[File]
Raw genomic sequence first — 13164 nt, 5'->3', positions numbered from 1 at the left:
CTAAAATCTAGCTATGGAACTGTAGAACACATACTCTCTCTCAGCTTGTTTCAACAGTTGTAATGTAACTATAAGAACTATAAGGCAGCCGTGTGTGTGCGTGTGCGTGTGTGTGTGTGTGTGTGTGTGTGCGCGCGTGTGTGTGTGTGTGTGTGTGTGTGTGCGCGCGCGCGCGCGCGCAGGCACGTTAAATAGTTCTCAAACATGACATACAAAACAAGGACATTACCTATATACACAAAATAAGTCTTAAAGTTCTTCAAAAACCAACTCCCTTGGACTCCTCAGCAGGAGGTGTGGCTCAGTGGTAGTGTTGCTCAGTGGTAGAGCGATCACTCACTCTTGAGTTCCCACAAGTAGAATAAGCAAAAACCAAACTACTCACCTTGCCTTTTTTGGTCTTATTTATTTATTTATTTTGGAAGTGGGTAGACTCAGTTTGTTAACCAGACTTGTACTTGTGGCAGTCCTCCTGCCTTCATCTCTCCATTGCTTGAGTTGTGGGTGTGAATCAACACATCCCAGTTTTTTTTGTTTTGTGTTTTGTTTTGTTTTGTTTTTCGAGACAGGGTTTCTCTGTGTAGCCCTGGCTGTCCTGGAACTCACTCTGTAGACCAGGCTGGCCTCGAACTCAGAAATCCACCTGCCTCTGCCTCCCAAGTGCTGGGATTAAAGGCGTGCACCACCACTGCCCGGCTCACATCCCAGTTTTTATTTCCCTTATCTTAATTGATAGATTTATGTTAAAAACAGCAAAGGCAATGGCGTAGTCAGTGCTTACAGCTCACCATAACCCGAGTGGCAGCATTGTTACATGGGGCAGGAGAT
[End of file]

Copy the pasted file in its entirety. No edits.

Raw genomic sequence first — 13164 nt, 5'->3', positions numbered from 1 at the left:
CTAAAATCTAGCTATGGAACTGTAGAACACATACTCTCTCTCAGCTTGTTTCAACAGTTGTAATGTAACTATAAGAACTATAAGGCAGCCGTGTGTGTGCGTGTGCGTGTGTGTGTGTGTGTGTGTGTGTGCGCGCGTGTGTGTGTGTGTGTGTGTGTGTGTGCGCGCGCGCGCGCGCGCAGGCACGTTAAATAGTTCTCAAACATGACATACAAAACAAGGACATTACCTATATACACAAAATAAGTCTTAAAGTTCTTCAAAAACCAACTCCCTTGGACTCCTCAGCAGGAGGTGTGGCTCAGTGGTAGTGTTGCTCAGTGGTAGAGCGATCACTCACTCTTGAGTTCCCACAAGTAGAATAAGCAAAAACCAAACTACTCACCTTGCCTTTTTTGGTCTTATTTATTTATTTATTTTGGAAGTGGGTAGACTCAGTTTGTTAACCAGACTTGTACTTGTGGCAGTCCTCCTGCCTTCATCTCTCCATTGCTTGAGTTGTGGGTGTGAATCAACACATCCCAGTTTTTTTTGTTTTGTGTTTTGTTTTGTTTTGTTTTTCGAGACAGGGTTTCTCTGTGTAGCCCTGGCTGTCCTGGAACTCACTCTGTAGACCAGGCTGGCCTCGAACTCAGAAATCCACCTGCCTCTGCCTCCCAAGTGCTGGGATTAAAGGCGTGCACCACCACTGCCCGGCTCACATCCCAGTTTTTATTTCCCTTATCTTAATTGATAGATTTATGTTAAAAACAGCAAAGGCAATGGCGTAGTCAGTGCTTACAGCTCACCATAACCCGAGTGGCAGCATTGTTACATGGGGCAGGAGAT